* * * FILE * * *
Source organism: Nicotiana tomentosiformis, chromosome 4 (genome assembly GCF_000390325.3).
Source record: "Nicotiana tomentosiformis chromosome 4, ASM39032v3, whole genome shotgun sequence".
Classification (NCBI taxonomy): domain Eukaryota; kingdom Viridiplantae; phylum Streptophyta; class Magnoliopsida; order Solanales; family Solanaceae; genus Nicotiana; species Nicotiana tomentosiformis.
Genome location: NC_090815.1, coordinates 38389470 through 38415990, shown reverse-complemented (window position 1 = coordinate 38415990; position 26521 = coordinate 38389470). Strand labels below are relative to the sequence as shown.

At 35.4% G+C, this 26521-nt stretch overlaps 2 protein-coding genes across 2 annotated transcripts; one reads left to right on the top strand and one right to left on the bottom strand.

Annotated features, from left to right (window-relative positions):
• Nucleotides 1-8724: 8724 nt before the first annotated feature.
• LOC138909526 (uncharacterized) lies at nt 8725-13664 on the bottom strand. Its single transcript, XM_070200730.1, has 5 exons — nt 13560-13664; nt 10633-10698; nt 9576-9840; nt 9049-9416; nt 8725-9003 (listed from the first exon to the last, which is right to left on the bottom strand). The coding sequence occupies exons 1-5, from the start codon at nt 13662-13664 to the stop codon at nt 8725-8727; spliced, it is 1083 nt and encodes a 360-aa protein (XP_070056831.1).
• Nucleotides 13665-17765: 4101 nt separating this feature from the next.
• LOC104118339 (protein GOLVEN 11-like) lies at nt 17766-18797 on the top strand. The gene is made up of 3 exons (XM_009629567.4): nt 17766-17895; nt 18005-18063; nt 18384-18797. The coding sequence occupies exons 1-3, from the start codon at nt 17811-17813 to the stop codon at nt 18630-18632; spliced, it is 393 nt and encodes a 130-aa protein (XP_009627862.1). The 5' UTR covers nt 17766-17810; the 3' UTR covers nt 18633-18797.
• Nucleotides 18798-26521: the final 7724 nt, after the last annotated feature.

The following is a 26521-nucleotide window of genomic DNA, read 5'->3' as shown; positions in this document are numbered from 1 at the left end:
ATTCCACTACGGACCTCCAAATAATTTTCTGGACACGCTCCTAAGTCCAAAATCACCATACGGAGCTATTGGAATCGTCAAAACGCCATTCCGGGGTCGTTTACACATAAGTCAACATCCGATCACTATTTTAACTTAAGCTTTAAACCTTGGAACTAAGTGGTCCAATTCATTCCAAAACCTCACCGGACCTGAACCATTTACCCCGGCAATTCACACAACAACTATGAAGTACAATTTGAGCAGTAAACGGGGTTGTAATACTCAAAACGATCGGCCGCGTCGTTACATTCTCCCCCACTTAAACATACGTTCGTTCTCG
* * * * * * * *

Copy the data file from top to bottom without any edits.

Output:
Source organism: Nicotiana tomentosiformis, chromosome 4 (genome assembly GCF_000390325.3).
Source record: "Nicotiana tomentosiformis chromosome 4, ASM39032v3, whole genome shotgun sequence".
Classification (NCBI taxonomy): domain Eukaryota; kingdom Viridiplantae; phylum Streptophyta; class Magnoliopsida; order Solanales; family Solanaceae; genus Nicotiana; species Nicotiana tomentosiformis.
Genome location: NC_090815.1, coordinates 38389470 through 38415990, shown reverse-complemented (window position 1 = coordinate 38415990; position 26521 = coordinate 38389470). Strand labels below are relative to the sequence as shown.

At 35.4% G+C, this 26521-nt stretch overlaps 2 protein-coding genes across 2 annotated transcripts; one reads left to right on the top strand and one right to left on the bottom strand.

Annotated features, from left to right (window-relative positions):
• Nucleotides 1-8724: 8724 nt before the first annotated feature.
• LOC138909526 (uncharacterized) lies at nt 8725-13664 on the bottom strand. Its single transcript, XM_070200730.1, has 5 exons — nt 13560-13664; nt 10633-10698; nt 9576-9840; nt 9049-9416; nt 8725-9003 (listed from the first exon to the last, which is right to left on the bottom strand). The coding sequence occupies exons 1-5, from the start codon at nt 13662-13664 to the stop codon at nt 8725-8727; spliced, it is 1083 nt and encodes a 360-aa protein (XP_070056831.1).
• Nucleotides 13665-17765: 4101 nt separating this feature from the next.
• LOC104118339 (protein GOLVEN 11-like) lies at nt 17766-18797 on the top strand. The gene is made up of 3 exons (XM_009629567.4): nt 17766-17895; nt 18005-18063; nt 18384-18797. The coding sequence occupies exons 1-3, from the start codon at nt 17811-17813 to the stop codon at nt 18630-18632; spliced, it is 393 nt and encodes a 130-aa protein (XP_009627862.1). The 5' UTR covers nt 17766-17810; the 3' UTR covers nt 18633-18797.
• Nucleotides 18798-26521: the final 7724 nt, after the last annotated feature.

The following is a 26521-nucleotide window of genomic DNA, read 5'->3' as shown; positions in this document are numbered from 1 at the left end:
ATTCCACTACGGACCTCCAAATAATTTTCTGGACACGCTCCTAAGTCCAAAATCACCATACGGAGCTATTGGAATCGTCAAAACGCCATTCCGGGGTCGTTTACACATAAGTCAACATCCGATCACTATTTTAACTTAAGCTTTAAACCTTGGAACTAAGTGGTCCAATTCATTCCAAAACCTCACCGGACCTGAACCATTTACCCCGGCAATTCACACAACAACTATGAAGTACAATTTGAGCAGTAAACGGGGTTGTAATACTCAAAACGATCGGCCGCGTCGTTACATTCTCCCCCACTTAAACATACGTTCGTTCTCG